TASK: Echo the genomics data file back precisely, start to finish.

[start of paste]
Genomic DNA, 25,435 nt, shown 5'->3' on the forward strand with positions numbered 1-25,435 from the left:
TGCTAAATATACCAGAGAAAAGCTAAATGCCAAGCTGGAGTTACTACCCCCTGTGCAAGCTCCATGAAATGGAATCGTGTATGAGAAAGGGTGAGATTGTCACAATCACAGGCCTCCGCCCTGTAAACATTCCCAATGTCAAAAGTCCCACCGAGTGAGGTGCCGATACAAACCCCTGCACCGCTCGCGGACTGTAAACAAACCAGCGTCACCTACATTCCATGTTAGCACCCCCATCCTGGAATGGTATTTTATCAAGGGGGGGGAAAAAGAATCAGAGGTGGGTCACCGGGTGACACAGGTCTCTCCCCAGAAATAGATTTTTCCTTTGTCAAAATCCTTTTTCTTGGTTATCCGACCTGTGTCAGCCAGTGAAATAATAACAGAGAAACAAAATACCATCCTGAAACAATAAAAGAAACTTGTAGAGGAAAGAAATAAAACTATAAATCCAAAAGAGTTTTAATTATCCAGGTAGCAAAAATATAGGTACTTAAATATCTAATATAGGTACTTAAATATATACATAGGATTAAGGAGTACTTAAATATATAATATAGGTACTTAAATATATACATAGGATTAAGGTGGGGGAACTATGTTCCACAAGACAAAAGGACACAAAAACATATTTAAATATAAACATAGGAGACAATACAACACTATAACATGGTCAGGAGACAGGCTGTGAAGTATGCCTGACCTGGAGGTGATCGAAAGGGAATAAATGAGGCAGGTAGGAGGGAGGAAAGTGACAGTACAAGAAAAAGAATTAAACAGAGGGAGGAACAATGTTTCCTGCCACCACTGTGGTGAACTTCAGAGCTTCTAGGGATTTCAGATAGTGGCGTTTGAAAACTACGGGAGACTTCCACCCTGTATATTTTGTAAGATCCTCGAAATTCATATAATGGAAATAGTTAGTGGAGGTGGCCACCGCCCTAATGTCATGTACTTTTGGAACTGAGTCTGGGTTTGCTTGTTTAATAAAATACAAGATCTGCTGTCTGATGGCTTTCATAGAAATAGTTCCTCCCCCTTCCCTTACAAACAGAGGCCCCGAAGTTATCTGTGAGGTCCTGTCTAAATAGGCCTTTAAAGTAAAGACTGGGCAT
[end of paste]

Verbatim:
Genomic DNA, 25,435 nt, shown 5'->3' on the forward strand with positions numbered 1-25,435 from the left:
TGCTAAATATACCAGAGAAAAGCTAAATGCCAAGCTGGAGTTACTACCCCCTGTGCAAGCTCCATGAAATGGAATCGTGTATGAGAAAGGGTGAGATTGTCACAATCACAGGCCTCCGCCCTGTAAACATTCCCAATGTCAAAAGTCCCACCGAGTGAGGTGCCGATACAAACCCCTGCACCGCTCGCGGACTGTAAACAAACCAGCGTCACCTACATTCCATGTTAGCACCCCCATCCTGGAATGGTATTTTATCAAGGGGGGGGAAAAAGAATCAGAGGTGGGTCACCGGGTGACACAGGTCTCTCCCCAGAAATAGATTTTTCCTTTGTCAAAATCCTTTTTCTTGGTTATCCGACCTGTGTCAGCCAGTGAAATAATAACAGAGAAACAAAATACCATCCTGAAACAATAAAAGAAACTTGTAGAGGAAAGAAATAAAACTATAAATCCAAAAGAGTTTTAATTATCCAGGTAGCAAAAATATAGGTACTTAAATATCTAATATAGGTACTTAAATATATACATAGGATTAAGGAGTACTTAAATATATAATATAGGTACTTAAATATATACATAGGATTAAGGTGGGGGAACTATGTTCCACAAGACAAAAGGACACAAAAACATATTTAAATATAAACATAGGAGACAATACAACACTATAACATGGTCAGGAGACAGGCTGTGAAGTATGCCTGACCTGGAGGTGATCGAAAGGGAATAAATGAGGCAGGTAGGAGGGAGGAAAGTGACAGTACAAGAAAAAGAATTAAACAGAGGGAGGAACAATGTTTCCTGCCACCACTGTGGTGAACTTCAGAGCTTCTAGGGATTTCAGATAGTGGCGTTTGAAAACTACGGGAGACTTCCACCCTGTATATTTTGTAAGATCCTCGAAATTCATATAATGGAAATAGTTAGTGGAGGTGGCCACCGCCCTAATGTCATGTACTTTTGGAACTGAGTCTGGGTTTGCTTGTTTAATAAAATACAAGATCTGCTGTCTGATGGCTTTCATAGAAATAGTTCCTCCCCCTTCCCTTACAAACAGAGGCCCCGAAGTTATCTGTGAGGTCCTGTCTAAATAGGCCTTTAAAGTAAAGACTGGGCAT